• Sonofa

            Ma’am, no one took away anything from your daughters. If by chance they need one of the four not covered they can pay for it out of pocket. It is that simple. I agree that Hobby Lobby is a bit hypocritical due to the investing in such companies but there is no law in being a hypocrite. I have to pay for certain prescriptions out of pocket at times. No problem, pay for it like I would toothpaste or any other necessity. Relax and start fighting for the removal of the Patriot Act if you are truly concerned with loosing rights.

          • Rainbow Walker

            I’ll say it again: the employees foot the bill for their insurance, not the employer. So the employers are picking insurance companies who follow their delusions. You are making them [employees] pay twice. That like me [being the employer] saying you can’t buy boxers with the money I give you. Stick to tiddy whities. They are dictating what we can do with our own damn money. And insurance companies should cover all scripts, that’s what we pay them for. You are allowing them to jerk you around.

            And yes the Patriot Act needs the door. Another screw up by your side of the aisle.

          • Arekushieru

            Um, did you even fucking read? Her daughters are fucking EIGHT AND TWELVE???

          • Unicorn Farm

            “agree that Hobby Lobby is a bit hypocritical due to the investing in such companies but there is no law in being a hypocrite.

            There should a law against hypocrisy when the fundamental premise of your argument, that you brought before the Supreme Court, is that your “religious beliefs” are soooooo sincere that you can’t bear- that they are “substantially burdened”- by your having to elect a health insurance plan that allows your employees to obtain contraceptives.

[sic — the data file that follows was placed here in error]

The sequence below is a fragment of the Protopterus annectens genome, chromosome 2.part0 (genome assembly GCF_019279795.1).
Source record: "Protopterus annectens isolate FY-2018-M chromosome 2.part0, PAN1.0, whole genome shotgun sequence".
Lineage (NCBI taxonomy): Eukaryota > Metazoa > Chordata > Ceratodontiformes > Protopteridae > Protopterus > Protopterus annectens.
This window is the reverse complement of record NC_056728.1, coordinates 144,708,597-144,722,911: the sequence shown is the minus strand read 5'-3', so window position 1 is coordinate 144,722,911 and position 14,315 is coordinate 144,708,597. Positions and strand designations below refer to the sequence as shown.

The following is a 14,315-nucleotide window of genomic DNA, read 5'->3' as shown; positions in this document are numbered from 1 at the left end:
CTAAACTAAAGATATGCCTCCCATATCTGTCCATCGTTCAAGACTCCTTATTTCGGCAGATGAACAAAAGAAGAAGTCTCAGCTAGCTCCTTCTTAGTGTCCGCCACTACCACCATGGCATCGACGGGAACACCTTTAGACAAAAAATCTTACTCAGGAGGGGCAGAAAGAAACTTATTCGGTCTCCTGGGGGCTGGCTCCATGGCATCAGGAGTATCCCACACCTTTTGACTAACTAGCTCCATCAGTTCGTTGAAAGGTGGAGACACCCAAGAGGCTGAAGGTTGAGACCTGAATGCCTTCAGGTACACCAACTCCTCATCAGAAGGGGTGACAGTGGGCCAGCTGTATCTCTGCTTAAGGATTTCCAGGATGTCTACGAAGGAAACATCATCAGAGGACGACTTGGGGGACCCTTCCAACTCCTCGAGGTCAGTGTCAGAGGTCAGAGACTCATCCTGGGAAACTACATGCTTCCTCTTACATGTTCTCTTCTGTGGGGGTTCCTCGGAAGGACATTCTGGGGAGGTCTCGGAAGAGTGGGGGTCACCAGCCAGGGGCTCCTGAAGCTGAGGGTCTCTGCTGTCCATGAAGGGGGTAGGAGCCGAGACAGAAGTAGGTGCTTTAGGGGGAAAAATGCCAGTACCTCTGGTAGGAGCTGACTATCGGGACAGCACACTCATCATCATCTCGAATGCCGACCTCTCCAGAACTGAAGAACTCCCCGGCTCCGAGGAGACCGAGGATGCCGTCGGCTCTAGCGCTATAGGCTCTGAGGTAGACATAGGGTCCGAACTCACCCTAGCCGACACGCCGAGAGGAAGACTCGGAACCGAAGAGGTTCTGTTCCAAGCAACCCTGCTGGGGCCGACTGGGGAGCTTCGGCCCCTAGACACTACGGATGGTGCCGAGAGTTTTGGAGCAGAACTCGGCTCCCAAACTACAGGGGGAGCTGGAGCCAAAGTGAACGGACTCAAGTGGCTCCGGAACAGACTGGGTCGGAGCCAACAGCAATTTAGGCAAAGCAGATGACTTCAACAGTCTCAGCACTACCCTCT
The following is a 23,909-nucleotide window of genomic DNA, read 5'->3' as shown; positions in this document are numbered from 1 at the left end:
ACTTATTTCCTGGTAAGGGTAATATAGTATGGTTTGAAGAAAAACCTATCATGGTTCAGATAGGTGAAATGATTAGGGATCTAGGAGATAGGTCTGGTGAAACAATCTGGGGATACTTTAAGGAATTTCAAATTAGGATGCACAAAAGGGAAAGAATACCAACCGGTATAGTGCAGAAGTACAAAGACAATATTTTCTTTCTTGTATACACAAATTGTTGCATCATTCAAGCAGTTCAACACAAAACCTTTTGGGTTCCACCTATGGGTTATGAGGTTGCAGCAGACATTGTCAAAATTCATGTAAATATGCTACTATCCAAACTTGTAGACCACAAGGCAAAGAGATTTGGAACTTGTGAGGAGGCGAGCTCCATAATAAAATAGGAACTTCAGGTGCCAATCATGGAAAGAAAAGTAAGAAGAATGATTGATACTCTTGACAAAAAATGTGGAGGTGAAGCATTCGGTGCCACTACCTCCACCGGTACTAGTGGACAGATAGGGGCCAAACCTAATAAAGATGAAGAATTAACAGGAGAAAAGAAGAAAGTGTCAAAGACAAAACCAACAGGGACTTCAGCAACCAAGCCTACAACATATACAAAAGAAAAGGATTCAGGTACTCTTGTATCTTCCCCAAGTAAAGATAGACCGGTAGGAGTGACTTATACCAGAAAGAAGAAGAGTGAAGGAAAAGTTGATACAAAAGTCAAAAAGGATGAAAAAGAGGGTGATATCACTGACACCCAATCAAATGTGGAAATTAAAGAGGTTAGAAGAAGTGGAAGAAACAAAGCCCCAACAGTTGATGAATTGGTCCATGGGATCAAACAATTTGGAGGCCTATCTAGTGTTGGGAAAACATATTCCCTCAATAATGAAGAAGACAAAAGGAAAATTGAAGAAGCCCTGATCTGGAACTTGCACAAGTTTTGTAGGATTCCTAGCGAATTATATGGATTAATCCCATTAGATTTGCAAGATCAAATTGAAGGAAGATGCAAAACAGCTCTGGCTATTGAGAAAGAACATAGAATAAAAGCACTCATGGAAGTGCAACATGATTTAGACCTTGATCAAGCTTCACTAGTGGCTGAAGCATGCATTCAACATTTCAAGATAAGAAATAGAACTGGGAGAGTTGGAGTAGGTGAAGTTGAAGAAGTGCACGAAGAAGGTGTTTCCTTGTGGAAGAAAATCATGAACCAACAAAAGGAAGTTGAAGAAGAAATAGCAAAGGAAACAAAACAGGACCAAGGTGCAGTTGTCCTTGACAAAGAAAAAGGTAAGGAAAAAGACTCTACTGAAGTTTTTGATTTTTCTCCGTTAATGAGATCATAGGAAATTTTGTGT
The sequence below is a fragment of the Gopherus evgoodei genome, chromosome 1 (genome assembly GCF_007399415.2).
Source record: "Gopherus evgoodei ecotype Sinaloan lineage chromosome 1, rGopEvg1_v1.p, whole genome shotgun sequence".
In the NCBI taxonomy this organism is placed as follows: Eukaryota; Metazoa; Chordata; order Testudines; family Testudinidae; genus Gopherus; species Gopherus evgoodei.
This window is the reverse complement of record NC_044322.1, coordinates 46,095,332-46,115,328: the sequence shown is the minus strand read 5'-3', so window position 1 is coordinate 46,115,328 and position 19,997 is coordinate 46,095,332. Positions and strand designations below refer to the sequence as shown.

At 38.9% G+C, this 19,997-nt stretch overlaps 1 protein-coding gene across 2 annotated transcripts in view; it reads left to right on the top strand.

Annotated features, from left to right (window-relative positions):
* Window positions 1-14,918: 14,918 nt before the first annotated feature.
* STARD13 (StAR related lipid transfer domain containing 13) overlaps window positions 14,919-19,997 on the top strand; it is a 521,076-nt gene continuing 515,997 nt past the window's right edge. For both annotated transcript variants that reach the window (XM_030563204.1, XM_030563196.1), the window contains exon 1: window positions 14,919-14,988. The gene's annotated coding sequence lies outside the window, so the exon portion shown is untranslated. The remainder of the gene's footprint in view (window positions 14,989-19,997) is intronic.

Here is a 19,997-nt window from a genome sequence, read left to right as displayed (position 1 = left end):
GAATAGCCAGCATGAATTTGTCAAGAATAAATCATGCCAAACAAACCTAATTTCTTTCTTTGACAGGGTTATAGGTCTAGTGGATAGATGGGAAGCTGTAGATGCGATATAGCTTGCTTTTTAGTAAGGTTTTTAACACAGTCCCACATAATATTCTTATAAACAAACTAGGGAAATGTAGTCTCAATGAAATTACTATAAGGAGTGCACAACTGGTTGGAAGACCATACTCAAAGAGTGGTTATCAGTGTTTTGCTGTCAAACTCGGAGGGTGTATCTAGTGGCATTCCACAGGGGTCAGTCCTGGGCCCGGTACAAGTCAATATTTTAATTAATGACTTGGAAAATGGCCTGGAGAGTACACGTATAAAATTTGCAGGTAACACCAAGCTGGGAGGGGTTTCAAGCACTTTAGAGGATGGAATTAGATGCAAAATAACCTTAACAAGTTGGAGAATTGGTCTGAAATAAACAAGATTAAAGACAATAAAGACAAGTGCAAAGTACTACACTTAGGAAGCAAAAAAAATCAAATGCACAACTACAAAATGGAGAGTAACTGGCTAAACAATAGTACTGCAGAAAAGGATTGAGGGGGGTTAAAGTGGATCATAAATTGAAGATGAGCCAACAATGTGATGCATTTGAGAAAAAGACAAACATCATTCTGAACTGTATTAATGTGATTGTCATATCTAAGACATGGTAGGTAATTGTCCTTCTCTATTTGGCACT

Honestly, you might be ok with being lied to, but I’m not, and the women commenting on this website are not. If a Christian claimed to be pro-life, but then had an abortion, would you believe that that person’s religious beliefs were sincere, and thus, entitled to legal protection? If you do, you’re too stupid to be helped.

          • nettwench14

            How about the fact that they always covered these things until they were approached by lobbyists and lawyers? How does that make sense. This was done with NO good reason, the justices set aside their own common sense.

          • Timothy Griffy

            Part of the problem there is that no one challenged the sincerity of Hobby Lobby’s convictions. I don’t think it wold have mattered much though. Other cases were waiting in the wings, and they would have found someone who’s beliefs were beyond question.

          • http://www.myspace.com/btdsloveshack blazintommyd

            Thinking about this more I really have no idea -e,g, what rational basis this “belief” refers to. If you could use the Bible as authority for this, did they site some express provision in it’s text? So that now provisions from the Bible are ground to strike down an act of the National Legislature? So what exactly does this belief allude to? We believe that the 1st Amendment precludes Congress from appropriating money for birth control? If not then that would solve the issue – i.e., make Birth Control free. Otherwise, does the Bible actually state somewhere The Lord Sayeth Xtian capitalists shalt not allow insurance companies to use their company to distribute funds for birth control? Or is there some exception from strict construction that allows for interpretation {tic}

          • Timothy Griffy

            The don’t cite a biblical text about it. The Bible says absolutely nothing about abortion and contraception. Sola scriptura Protestants don’t have a leg to stand on when it comes to these issues. (Note: Catholics, the Orthodox, and certain Protestant traditions do not claim sola scriptura; they have to be dealt with differently.) In practice, there is some exception from strict construction that allows for interpretation: if they don’t like it, they just ignore it or twist it until it becomes something they agree with.

          • http://www.myspace.com/btdsloveshack blazintommyd

            Scalia, Thomas and Alito did not surprise me they vote for junk like this all the time, Kennedy is extremely disappointing

          • http://www.myspace.com/btdsloveshack blazintommyd